Comal County officials have launched a COVID-19 vaccine standby list for residents who meet the criteria in Phase 1A and 1B of the state’s vaccination plan.
Qualifying residents who are interested in receiving the vaccine can visit the Comal County website to enter their information and be placed on the list.
“It appears Comal County will receive weekly vaccine allocations, but we still don’t know how many we’ll receive,” said Comal County Judge Sherman Krause. “That decision is made by the state on a weekly basis. This Standby List will give people who have expressed interest in receiving vaccines a way to sign up. As we get more supply, we’ll use this list to schedule residents for appointments.”
Phase 1A recipients are front-line healthcare workers and residents at long-term care facilities, while people over 65 and people 16 and older with a chronic medical condition that puts them at increased risk for severe illness from COVID‑19 are considered 1B recipients.
According to officials, COVID-19 vaccine doses are very limited. Residents will be contacted to schedule an appointment for the COVID-19 vaccine as the County Health Department receives supply.
Signing up for the vaccine standby list does not guarantee residents will receive a vaccination from Comal County, officials said. Vaccines will be distributed to the public as they are received by the county and according to all state distribution guidelines.
Officials said they were working to establish a call center soon to accept people to the standby list and would announce details when they become available.
Last week the county ran a mass vaccination test to demonstrate that it could give shots to large numbers of people in a quick and efficient manner, but officials say that still requires the state to provide those vaccines.
Officials said residents should continue to look for alternative vaccine locations, such as their primary medical provider or larger mass vaccination hubs.
Krause on Monday said the county recently received another 500 doses of COVID-19 vaccines and expected to see more in the coming weeks.
The county received 700 doses last week, with 200 receiving first-dose inoculations at the first vaccine clinic last Thursday at the Civic/Convention Center. Krause said the event proved the county could conduct mass vaccinations.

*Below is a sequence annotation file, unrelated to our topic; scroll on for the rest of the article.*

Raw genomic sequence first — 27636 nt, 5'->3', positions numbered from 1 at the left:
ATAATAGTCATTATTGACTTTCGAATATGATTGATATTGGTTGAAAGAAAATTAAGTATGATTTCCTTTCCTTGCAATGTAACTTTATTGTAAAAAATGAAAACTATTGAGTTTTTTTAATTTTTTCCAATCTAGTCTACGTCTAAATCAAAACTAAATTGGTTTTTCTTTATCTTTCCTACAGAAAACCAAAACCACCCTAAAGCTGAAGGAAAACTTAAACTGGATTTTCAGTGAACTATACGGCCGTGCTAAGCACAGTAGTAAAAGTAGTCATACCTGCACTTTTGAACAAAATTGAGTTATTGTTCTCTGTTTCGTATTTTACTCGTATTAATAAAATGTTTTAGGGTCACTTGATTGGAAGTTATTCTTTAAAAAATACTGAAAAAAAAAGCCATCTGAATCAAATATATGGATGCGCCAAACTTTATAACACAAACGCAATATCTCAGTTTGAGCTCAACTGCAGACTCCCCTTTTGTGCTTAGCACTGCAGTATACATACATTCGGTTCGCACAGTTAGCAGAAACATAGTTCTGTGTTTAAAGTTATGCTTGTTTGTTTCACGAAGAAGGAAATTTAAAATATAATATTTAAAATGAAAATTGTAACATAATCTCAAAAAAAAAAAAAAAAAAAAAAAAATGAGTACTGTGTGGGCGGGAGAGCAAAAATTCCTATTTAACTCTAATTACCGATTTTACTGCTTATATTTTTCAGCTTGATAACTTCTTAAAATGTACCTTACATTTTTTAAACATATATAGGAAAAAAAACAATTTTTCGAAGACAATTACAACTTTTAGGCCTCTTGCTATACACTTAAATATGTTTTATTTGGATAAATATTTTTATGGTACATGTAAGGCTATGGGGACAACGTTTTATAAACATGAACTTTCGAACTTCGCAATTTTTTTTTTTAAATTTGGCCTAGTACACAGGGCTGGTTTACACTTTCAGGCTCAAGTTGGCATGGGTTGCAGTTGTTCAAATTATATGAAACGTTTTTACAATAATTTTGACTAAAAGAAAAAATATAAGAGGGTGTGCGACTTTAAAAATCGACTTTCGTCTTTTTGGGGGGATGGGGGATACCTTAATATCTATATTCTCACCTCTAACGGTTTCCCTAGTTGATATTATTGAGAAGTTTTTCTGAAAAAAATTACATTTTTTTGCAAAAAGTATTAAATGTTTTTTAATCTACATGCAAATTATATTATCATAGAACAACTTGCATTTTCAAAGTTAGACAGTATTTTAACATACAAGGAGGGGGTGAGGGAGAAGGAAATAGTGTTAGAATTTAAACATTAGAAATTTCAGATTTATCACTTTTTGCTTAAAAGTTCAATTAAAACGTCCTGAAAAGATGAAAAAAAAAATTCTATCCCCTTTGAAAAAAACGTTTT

New cases, more fatalities
Comal County’s COVID-19 fatalities rose to 242 on Tuesday morning as officials reported the deaths of three New Braunfels residents.
County health officials said the deaths took place at New Braunfels hospitals and included a woman in her 60s on Jan. 18, a man in his 60s on Jan. 21 and a woman in her 50s on Jan. 23.
Comal added 114 additional cases of COVID-19, with 38 of those confirmed, 75 probable and one suspect case.
The county also added an additional 89 recoveries from the virus, bringing that total to 6,818. There are now 713 active cases of the virus.
Most of the additional cases come from New Braunfels, which made up 87 of them, with another 14 from the Bulverde/Spring Branch area, seven from north of Canyon Lake, five from the south of it and one from the south Comal County/Garden Ridge area.
The largest number of new cases came from people in their 50s and 60s with 37, followed by people in their 30s and 40s with 36, people in their 20s with 16, people under 20 with 19 and six people 70 or older.
The number of COVID-19 patients hospital beds across the region Tuesday remained above the 15% threshold that triggered tighter state restrictions late in the year, which closed bars and curtailed capacity limits at other businesses.
The percentage of hospital beds taken by COVID-19 patients in the 22-county region, which includes both Comal and Guadalupe counties, stood at 23.72 Tuesday, slightly lower than the rate of 23.98% Monday.
According to county officials, 81 of its patients are hospitalized with the virus, while local hospitals reported caring for 80 COVID-19 patients. Twenty-three of those are in intensive care and 18 are on ventilators.
Local hospitals are caring for a mix of local and outside patients, and officials have said that some of its patients may be treated at outside hospitals.
Tighter restrictions in the region would be lifted after it sees hospitalizations drop below 15% for seven consecutive days.
The county’s seven-day molecular positivity rate on Tuesday stood at 51.13%, while the antigen positivity rate was 6.41%. Health officials have said that the molecular rate — with a test that’s more accurate but takes longer to process — can be misleading because so few are taking it. The antigen test is quicker but less accurate.
Those wishing to be tested for COVID-19 can call the county’s dedicated hotline, 830-221-1120, between 8 a.m. and 5 p.m. Monday through Friday to schedule an appointment. Testing is only done on Tuesday and Friday and requires an appointment.